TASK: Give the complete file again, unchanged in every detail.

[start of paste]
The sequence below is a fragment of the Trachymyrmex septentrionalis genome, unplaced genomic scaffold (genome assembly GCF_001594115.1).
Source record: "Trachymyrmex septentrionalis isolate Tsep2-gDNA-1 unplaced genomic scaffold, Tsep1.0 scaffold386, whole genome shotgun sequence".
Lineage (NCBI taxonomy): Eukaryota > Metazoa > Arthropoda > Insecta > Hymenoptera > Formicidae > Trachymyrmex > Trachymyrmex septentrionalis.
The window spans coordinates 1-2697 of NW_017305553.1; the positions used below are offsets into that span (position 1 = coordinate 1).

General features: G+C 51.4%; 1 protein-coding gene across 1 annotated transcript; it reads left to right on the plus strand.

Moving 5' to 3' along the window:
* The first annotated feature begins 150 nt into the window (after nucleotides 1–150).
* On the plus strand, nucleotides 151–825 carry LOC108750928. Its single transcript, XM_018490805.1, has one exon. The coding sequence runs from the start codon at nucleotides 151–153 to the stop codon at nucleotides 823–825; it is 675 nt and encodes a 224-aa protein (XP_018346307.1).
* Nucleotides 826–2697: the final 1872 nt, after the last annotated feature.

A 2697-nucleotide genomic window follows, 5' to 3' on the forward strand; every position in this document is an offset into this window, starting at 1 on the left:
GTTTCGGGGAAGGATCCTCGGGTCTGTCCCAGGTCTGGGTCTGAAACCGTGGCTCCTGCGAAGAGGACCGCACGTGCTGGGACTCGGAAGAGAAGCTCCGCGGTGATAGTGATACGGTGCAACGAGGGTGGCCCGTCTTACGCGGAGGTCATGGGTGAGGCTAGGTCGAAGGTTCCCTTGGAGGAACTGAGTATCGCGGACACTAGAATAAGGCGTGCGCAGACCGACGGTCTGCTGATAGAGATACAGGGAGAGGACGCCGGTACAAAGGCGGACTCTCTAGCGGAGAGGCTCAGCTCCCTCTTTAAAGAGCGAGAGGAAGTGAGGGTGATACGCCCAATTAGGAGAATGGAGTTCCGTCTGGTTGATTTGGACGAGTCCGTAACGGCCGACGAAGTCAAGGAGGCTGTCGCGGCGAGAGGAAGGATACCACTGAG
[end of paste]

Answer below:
The sequence below is a fragment of the Trachymyrmex septentrionalis genome, unplaced genomic scaffold (genome assembly GCF_001594115.1).
Source record: "Trachymyrmex septentrionalis isolate Tsep2-gDNA-1 unplaced genomic scaffold, Tsep1.0 scaffold386, whole genome shotgun sequence".
Lineage (NCBI taxonomy): Eukaryota > Metazoa > Arthropoda > Insecta > Hymenoptera > Formicidae > Trachymyrmex > Trachymyrmex septentrionalis.
The window spans coordinates 1-2697 of NW_017305553.1; the positions used below are offsets into that span (position 1 = coordinate 1).

General features: G+C 51.4%; 1 protein-coding gene across 1 annotated transcript; it reads left to right on the plus strand.

Moving 5' to 3' along the window:
* The first annotated feature begins 150 nt into the window (after nucleotides 1–150).
* On the plus strand, nucleotides 151–825 carry LOC108750928. Its single transcript, XM_018490805.1, has one exon. The coding sequence runs from the start codon at nucleotides 151–153 to the stop codon at nucleotides 823–825; it is 675 nt and encodes a 224-aa protein (XP_018346307.1).
* Nucleotides 826–2697: the final 1872 nt, after the last annotated feature.

A 2697-nucleotide genomic window follows, 5' to 3' on the forward strand; every position in this document is an offset into this window, starting at 1 on the left:
GTTTCGGGGAAGGATCCTCGGGTCTGTCCCAGGTCTGGGTCTGAAACCGTGGCTCCTGCGAAGAGGACCGCACGTGCTGGGACTCGGAAGAGAAGCTCCGCGGTGATAGTGATACGGTGCAACGAGGGTGGCCCGTCTTACGCGGAGGTCATGGGTGAGGCTAGGTCGAAGGTTCCCTTGGAGGAACTGAGTATCGCGGACACTAGAATAAGGCGTGCGCAGACCGACGGTCTGCTGATAGAGATACAGGGAGAGGACGCCGGTACAAAGGCGGACTCTCTAGCGGAGAGGCTCAGCTCCCTCTTTAAAGAGCGAGAGGAAGTGAGGGTGATACGCCCAATTAGGAGAATGGAGTTCCGTCTGGTTGATTTGGACGAGTCCGTAACGGCCGACGAAGTCAAGGAGGCTGTCGCGGCGAGAGGAAGGATACCACTGAG